The criteria needed for such a theory are that it should: (a) be rich enough to capture the most important aspects of the actual use of technology (which is not met by classic cognitive psychology since it does not account for some important phenomenon), and (b) be descriptive and generalizable enough to be a practical tool for interaction design. A possible way to meet these criteria is to take theories that model phenomenon as complex systems. At this point, I would have been interested in having more development about the second criteria (“be descriptive and generalizable enough to be a practical tool for interaction design“) because it’s often the case that designers complain about this. And still, I have to admit that I have a hard time figuring out how a theory (or even a guideline) can meet this criteria.
Then the authors proposed that Activity Theory is the perfect candidate for that matter, and the rest of the book is describing to what extent this holds true. A final chapter however discusses other “postcognitive theories”: Distributed Cognition, Actor-Network Theory and Phenomenology.
Why do I blog this? because those questions are crux issues in my research work. Coming from a cognitive science background, it took me a while to understand how inadequate cognitive psychology or experimental psychology were to address human-computer interaction problems. That lead me to take other paths (such as more bottom-up approach like ethnography) but I tried to not forget what cognitive sciences could bring to the table.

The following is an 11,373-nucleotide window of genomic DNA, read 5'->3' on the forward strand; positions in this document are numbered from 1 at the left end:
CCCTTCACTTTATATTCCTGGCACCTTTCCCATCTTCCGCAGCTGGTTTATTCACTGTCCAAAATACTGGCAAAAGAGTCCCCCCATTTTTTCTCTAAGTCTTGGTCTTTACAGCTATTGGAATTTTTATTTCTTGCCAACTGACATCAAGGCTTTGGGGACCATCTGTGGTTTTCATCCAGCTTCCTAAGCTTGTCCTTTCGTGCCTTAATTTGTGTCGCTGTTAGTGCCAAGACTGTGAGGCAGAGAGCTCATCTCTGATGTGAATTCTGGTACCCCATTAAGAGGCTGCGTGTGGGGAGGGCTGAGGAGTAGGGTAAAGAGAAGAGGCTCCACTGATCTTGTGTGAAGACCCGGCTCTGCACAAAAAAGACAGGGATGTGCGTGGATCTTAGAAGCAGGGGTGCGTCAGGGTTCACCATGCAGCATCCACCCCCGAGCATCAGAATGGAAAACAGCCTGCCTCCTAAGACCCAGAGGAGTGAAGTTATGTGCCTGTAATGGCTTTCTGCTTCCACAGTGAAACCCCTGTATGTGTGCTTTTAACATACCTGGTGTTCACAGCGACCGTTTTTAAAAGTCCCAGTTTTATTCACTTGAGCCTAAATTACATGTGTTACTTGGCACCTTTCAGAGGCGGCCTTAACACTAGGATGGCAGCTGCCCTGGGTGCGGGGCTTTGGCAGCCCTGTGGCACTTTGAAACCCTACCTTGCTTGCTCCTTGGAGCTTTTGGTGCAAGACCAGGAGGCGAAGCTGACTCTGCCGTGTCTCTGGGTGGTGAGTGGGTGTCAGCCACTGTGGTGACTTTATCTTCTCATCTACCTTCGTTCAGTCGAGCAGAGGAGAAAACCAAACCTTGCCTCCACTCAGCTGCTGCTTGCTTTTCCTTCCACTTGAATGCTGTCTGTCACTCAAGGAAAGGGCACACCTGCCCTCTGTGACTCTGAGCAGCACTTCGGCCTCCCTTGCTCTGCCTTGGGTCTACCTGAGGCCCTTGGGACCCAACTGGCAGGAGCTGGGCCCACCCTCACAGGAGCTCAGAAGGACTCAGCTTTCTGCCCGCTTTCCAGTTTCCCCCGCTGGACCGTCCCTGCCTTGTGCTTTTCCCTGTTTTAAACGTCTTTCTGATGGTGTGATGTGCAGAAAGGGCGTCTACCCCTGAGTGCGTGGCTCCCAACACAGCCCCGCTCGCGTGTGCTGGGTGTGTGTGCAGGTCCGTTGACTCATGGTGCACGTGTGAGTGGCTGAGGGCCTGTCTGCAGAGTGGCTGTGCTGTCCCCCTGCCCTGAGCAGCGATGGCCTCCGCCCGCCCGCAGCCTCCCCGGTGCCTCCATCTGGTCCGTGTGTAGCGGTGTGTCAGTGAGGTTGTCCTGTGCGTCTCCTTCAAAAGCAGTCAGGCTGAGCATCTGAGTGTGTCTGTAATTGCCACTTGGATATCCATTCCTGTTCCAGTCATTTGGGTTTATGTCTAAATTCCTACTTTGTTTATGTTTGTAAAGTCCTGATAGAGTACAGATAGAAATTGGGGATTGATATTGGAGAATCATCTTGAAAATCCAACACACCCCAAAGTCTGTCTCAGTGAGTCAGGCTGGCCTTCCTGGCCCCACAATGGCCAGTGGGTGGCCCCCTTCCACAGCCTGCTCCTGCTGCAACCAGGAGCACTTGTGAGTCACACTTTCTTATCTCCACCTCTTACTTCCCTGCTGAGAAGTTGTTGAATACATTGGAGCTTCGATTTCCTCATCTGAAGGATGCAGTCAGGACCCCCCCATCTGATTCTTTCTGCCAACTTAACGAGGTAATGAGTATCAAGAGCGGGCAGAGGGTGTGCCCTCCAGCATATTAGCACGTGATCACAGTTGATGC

And maybe the problem here is the one of the granularity of theories. There are sub-domains in cognitive sciences that can be of interest for HCI. For example, psycholinguistics offer interesting insights about how people interact with each other, how each others’ intents are mutually inferred (I quote this example because that’s what I addressed in my PhD research). Thus, of course the information processing model is somewhat passé but cognitive sciences is a HUGE field that have sub-aread of interest.